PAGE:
The Public Health Law Watch initiative identifies potential legislative and regulatory changes that have an impact to harm public health but have yet to break into the mainstream conversation, identifies ways to engage on these issues, and provides legal analysis and commentary.

OSHA Erases Data on Worker Fatalities from Its Website

OSHA Erases Data on Worker Fatalities from Its Website

As part of The Pump Handle project by our collaborators at the Public Health Advocacy Institute, Kim Krisberg points out that the Occupational Safety and Health Administration has removed data about worker fatalities from its homepage:

"Politico: Ian Kullgren reports that OSHA has erased data on worker fatalities from its home page and replaced it with how companies can voluntarily cooperate with the agency. The worker fatalities didn’t only get buried on an internal web page, the list was also narrowed to only include workplace fatalities for which a citation was issued. Previously, OSHA had a running list of worker deaths on its home page that included the date, name and cause of death and included all deaths reported to the agency, regardless of any citations issued. A Department of Labor spokesperson told Politico that the change was to ensure the public data was more accurate. However, worker advocates disagree. Kullgren quoted Debbie Berkowitz, senior fellow at the National Employment Law Project, who said: “It’s a conscious decision to bury the fact that workers are getting killed on the job. That is totally what it is, so that [Labor Secretary Alexander] Acosta can say, ‘Hey, industry is doing a great job and we’re going to help them.'”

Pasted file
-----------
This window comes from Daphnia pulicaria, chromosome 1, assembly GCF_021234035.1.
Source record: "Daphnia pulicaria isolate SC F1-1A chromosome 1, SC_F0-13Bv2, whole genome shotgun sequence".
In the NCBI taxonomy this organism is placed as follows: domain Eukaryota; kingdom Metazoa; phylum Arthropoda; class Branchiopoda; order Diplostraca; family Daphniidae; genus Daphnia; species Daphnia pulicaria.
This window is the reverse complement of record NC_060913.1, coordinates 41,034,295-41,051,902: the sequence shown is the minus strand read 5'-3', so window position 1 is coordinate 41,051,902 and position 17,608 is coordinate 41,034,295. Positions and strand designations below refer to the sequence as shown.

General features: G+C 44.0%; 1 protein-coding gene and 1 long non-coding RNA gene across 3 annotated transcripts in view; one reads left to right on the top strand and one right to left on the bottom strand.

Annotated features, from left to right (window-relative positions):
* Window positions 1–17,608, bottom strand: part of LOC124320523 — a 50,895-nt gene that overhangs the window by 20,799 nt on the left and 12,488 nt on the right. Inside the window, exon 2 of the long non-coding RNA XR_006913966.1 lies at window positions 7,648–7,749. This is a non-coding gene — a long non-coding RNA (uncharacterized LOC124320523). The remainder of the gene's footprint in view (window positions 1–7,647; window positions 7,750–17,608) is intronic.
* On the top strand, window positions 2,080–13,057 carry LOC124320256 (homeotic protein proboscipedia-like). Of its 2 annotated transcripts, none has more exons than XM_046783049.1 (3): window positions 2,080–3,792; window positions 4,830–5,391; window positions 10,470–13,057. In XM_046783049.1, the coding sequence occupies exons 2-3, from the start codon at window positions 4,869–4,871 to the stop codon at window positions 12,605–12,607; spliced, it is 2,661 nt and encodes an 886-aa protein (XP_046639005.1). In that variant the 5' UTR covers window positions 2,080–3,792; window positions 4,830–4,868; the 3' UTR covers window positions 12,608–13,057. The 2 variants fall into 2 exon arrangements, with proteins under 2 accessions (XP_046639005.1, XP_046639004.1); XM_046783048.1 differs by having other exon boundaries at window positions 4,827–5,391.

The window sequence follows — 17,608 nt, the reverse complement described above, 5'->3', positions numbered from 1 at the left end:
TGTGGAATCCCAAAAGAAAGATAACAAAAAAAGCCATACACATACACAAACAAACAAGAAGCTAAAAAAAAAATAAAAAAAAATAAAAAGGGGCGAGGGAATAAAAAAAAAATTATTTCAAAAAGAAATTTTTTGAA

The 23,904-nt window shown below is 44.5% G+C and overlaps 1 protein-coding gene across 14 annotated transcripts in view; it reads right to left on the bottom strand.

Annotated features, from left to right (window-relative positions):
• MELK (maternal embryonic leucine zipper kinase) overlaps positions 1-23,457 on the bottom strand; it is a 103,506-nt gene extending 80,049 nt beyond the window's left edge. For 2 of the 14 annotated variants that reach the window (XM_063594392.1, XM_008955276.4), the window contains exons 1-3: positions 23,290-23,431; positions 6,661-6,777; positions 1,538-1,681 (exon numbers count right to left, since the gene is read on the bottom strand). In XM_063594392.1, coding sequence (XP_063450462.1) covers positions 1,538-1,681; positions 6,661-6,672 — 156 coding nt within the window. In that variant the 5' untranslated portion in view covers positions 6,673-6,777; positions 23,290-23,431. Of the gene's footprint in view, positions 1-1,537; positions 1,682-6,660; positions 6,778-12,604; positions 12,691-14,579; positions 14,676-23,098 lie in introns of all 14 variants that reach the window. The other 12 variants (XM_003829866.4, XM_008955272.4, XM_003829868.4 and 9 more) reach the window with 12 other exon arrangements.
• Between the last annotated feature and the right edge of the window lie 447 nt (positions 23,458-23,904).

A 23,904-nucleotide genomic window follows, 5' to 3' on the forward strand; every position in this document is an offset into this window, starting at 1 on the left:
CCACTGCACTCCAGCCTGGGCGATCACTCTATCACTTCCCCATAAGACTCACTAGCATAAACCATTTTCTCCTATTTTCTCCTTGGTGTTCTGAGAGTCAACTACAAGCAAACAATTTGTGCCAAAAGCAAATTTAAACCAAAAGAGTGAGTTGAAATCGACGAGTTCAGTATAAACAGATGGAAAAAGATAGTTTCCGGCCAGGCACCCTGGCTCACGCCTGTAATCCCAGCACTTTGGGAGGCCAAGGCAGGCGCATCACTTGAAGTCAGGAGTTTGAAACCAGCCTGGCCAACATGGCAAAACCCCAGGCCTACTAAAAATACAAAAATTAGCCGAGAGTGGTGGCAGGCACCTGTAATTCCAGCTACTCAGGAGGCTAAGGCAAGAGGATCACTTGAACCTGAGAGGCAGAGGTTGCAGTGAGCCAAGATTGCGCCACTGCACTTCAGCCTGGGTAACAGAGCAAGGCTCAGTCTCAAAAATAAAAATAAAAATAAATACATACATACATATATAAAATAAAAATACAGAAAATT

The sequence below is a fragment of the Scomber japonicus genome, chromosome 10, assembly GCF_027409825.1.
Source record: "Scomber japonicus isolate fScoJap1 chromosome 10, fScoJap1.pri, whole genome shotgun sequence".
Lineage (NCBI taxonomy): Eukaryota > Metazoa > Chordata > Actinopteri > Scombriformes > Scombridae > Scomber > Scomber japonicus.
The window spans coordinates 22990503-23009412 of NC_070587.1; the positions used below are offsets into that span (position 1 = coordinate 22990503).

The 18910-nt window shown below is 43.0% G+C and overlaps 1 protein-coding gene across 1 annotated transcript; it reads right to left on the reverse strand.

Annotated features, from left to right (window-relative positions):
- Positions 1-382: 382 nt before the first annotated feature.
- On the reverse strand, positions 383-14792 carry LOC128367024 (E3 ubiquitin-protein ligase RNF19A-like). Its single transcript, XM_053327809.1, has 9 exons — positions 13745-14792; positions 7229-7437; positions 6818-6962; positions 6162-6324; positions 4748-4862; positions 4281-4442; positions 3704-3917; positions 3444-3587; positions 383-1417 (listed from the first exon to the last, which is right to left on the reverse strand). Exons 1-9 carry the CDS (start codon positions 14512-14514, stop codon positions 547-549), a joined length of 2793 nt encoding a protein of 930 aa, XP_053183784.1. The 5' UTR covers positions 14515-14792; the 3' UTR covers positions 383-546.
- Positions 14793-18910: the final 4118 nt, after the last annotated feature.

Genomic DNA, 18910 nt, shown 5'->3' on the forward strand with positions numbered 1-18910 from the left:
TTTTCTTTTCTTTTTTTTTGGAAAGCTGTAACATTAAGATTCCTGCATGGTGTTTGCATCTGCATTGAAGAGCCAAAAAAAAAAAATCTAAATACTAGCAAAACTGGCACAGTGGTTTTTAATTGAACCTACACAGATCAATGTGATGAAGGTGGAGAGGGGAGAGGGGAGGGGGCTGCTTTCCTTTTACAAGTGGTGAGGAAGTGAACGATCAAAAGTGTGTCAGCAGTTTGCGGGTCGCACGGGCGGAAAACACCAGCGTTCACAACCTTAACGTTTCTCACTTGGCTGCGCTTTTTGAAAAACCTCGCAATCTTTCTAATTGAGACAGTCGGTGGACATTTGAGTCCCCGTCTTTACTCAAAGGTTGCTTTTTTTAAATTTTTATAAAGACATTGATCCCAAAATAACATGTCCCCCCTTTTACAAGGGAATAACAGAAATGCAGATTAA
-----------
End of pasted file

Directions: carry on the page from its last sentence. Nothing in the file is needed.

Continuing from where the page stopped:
"Right to Try" May Do More Harm Than Good

"Right to Try" May Do More Harm Than Good

Not Your Grandfather's Preemption: Proposed Federal Preemption of State Medical Malpractice Cases

Not Your Grandfather's Preemption: Proposed Federal Preemption of State Medical Malpractice Cases